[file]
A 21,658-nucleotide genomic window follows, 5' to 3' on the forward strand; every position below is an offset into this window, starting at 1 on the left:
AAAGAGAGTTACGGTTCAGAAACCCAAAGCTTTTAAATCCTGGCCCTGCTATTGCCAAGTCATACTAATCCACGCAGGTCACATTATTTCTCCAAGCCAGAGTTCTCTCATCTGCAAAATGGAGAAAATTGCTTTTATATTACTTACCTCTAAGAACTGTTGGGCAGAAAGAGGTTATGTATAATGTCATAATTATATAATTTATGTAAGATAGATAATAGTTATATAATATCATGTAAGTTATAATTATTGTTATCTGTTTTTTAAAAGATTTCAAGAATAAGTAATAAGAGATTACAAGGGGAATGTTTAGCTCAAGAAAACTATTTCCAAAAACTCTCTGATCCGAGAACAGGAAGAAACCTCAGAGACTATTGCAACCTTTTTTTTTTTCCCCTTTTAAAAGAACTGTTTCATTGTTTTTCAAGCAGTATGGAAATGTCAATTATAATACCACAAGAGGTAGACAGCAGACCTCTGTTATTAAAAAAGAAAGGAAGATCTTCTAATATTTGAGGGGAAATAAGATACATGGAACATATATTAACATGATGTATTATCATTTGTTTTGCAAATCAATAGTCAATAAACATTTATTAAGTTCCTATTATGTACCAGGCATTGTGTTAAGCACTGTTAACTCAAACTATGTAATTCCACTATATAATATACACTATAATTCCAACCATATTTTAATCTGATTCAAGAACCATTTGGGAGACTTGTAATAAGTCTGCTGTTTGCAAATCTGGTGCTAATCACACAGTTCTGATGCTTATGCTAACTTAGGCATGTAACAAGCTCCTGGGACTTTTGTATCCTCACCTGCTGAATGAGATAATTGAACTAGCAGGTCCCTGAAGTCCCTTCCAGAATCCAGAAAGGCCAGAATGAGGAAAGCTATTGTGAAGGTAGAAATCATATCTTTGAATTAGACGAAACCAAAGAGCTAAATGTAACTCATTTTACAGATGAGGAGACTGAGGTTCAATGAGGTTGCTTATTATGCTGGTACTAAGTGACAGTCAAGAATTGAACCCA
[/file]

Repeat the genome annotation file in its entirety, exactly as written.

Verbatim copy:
A 21,658-nucleotide genomic window follows, 5' to 3' on the forward strand; every position below is an offset into this window, starting at 1 on the left:
AAAGAGAGTTACGGTTCAGAAACCCAAAGCTTTTAAATCCTGGCCCTGCTATTGCCAAGTCATACTAATCCACGCAGGTCACATTATTTCTCCAAGCCAGAGTTCTCTCATCTGCAAAATGGAGAAAATTGCTTTTATATTACTTACCTCTAAGAACTGTTGGGCAGAAAGAGGTTATGTATAATGTCATAATTATATAATTTATGTAAGATAGATAATAGTTATATAATATCATGTAAGTTATAATTATTGTTATCTGTTTTTTAAAAGATTTCAAGAATAAGTAATAAGAGATTACAAGGGGAATGTTTAGCTCAAGAAAACTATTTCCAAAAACTCTCTGATCCGAGAACAGGAAGAAACCTCAGAGACTATTGCAACCTTTTTTTTTTTCCCCTTTTAAAAGAACTGTTTCATTGTTTTTCAAGCAGTATGGAAATGTCAATTATAATACCACAAGAGGTAGACAGCAGACCTCTGTTATTAAAAAAGAAAGGAAGATCTTCTAATATTTGAGGGGAAATAAGATACATGGAACATATATTAACATGATGTATTATCATTTGTTTTGCAAATCAATAGTCAATAAACATTTATTAAGTTCCTATTATGTACCAGGCATTGTGTTAAGCACTGTTAACTCAAACTATGTAATTCCACTATATAATATACACTATAATTCCAACCATATTTTAATCTGATTCAAGAACCATTTGGGAGACTTGTAATAAGTCTGCTGTTTGCAAATCTGGTGCTAATCACACAGTTCTGATGCTTATGCTAACTTAGGCATGTAACAAGCTCCTGGGACTTTTGTATCCTCACCTGCTGAATGAGATAATTGAACTAGCAGGTCCCTGAAGTCCCTTCCAGAATCCAGAAAGGCCAGAATGAGGAAAGCTATTGTGAAGGTAGAAATCATATCTTTGAATTAGACGAAACCAAAGAGCTAAATGTAACTCATTTTACAGATGAGGAGACTGAGGTTCAATGAGGTTGCTTATTATGCTGGTACTAAGTGACAGTCAAGAATTGAACCCA